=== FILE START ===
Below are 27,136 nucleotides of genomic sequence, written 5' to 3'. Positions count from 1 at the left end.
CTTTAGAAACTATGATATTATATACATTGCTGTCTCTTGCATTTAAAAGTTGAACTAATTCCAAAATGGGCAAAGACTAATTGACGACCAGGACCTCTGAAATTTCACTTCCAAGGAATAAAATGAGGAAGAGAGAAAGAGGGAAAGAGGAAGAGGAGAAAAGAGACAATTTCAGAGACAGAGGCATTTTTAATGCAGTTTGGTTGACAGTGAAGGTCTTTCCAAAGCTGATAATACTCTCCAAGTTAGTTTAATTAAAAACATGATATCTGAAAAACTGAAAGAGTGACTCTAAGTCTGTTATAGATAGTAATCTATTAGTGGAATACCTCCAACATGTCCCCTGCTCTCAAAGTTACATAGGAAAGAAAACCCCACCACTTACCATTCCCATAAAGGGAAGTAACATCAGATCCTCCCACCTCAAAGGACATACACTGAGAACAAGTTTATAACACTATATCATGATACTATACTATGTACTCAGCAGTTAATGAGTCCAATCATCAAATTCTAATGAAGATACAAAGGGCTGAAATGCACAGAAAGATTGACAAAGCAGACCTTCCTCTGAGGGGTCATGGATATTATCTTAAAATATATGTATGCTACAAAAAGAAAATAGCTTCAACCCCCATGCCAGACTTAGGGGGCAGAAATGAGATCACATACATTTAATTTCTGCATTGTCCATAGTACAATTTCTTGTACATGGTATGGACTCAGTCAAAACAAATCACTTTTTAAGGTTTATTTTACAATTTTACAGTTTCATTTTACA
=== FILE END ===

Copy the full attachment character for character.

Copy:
Below are 27,136 nucleotides of genomic sequence, written 5' to 3'. Positions count from 1 at the left end.
CTTTAGAAACTATGATATTATATACATTGCTGTCTCTTGCATTTAAAAGTTGAACTAATTCCAAAATGGGCAAAGACTAATTGACGACCAGGACCTCTGAAATTTCACTTCCAAGGAATAAAATGAGGAAGAGAGAAAGAGGGAAAGAGGAAGAGGAGAAAAGAGACAATTTCAGAGACAGAGGCATTTTTAATGCAGTTTGGTTGACAGTGAAGGTCTTTCCAAAGCTGATAATACTCTCCAAGTTAGTTTAATTAAAAACATGATATCTGAAAAACTGAAAGAGTGACTCTAAGTCTGTTATAGATAGTAATCTATTAGTGGAATACCTCCAACATGTCCCCTGCTCTCAAAGTTACATAGGAAAGAAAACCCCACCACTTACCATTCCCATAAAGGGAAGTAACATCAGATCCTCCCACCTCAAAGGACATACACTGAGAACAAGTTTATAACACTATATCATGATACTATACTATGTACTCAGCAGTTAATGAGTCCAATCATCAAATTCTAATGAAGATACAAAGGGCTGAAATGCACAGAAAGATTGACAAAGCAGACCTTCCTCTGAGGGGTCATGGATATTATCTTAAAATATATGTATGCTACAAAAAGAAAATAGCTTCAACCCCCATGCCAGACTTAGGGGGCAGAAATGAGATCACATACATTTAATTTCTGCATTGTCCATAGTACAATTTCTTGTACATGGTATGGACTCAGTCAAAACAAATCACTTTTTAAGGTTTATTTTACAATTTTACAGTTTCATTTTACA